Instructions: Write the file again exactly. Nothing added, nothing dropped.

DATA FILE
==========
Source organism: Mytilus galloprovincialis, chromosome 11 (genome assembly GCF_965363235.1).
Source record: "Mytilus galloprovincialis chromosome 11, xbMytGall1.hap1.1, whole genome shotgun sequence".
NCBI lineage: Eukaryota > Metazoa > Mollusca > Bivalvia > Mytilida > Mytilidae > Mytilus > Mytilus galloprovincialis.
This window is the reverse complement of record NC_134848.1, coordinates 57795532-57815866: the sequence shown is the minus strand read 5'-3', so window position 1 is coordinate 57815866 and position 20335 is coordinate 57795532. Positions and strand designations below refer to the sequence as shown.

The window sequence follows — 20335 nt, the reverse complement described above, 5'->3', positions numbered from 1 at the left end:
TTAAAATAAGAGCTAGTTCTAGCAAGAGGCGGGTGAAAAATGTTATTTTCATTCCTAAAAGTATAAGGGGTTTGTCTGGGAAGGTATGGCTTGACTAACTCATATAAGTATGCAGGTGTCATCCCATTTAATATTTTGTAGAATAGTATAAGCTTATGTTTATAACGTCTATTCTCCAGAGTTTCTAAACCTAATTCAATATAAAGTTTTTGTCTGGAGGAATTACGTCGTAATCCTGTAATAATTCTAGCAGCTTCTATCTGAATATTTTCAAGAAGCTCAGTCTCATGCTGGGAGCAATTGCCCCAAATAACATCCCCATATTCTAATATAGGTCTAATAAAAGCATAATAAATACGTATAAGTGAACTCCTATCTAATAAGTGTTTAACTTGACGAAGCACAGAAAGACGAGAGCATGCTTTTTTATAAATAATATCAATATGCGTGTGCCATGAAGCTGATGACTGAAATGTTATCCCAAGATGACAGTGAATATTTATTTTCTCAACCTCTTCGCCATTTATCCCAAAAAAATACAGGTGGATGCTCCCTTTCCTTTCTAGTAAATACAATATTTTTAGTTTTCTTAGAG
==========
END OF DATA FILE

Source organism: Mytilus galloprovincialis, chromosome 11 (genome assembly GCF_965363235.1).
Source record: "Mytilus galloprovincialis chromosome 11, xbMytGall1.hap1.1, whole genome shotgun sequence".
NCBI lineage: Eukaryota > Metazoa > Mollusca > Bivalvia > Mytilida > Mytilidae > Mytilus > Mytilus galloprovincialis.
This window is the reverse complement of record NC_134848.1, coordinates 57795532-57815866: the sequence shown is the minus strand read 5'-3', so window position 1 is coordinate 57815866 and position 20335 is coordinate 57795532. Positions and strand designations below refer to the sequence as shown.

The window sequence follows — 20335 nt, the reverse complement described above, 5'->3', positions numbered from 1 at the left end:
TTAAAATAAGAGCTAGTTCTAGCAAGAGGCGGGTGAAAAATGTTATTTTCATTCCTAAAAGTATAAGGGGTTTGTCTGGGAAGGTATGGCTTGACTAACTCATATAAGTATGCAGGTGTCATCCCATTTAATATTTTGTAGAATAGTATAAGCTTATGTTTATAACGTCTATTCTCCAGAGTTTCTAAACCTAATTCAATATAAAGTTTTTGTCTGGAGGAATTACGTCGTAATCCTGTAATAATTCTAGCAGCTTCTATCTGAATATTTTCAAGAAGCTCAGTCTCATGCTGGGAGCAATTGCCCCAAATAACATCCCCATATTCTAATATAGGTCTAATAAAAGCATAATAAATACGTATAAGTGAACTCCTATCTAATAAGTGTTTAACTTGACGAAGCACAGAAAGACGAGAGCATGCTTTTTTATAAATAATATCAATATGCGTGTGCCATGAAGCTGATGACTGAAATGTTATCCCAAGATGACAGTGAATATTTATTTTCTCAACCTCTTCGCCATTTATCCCAAAAAAATACAGGTGGATGCTCCCTTTCCTTTCTAGTAAATACAATATTTTTAGTTTTCTTAGAG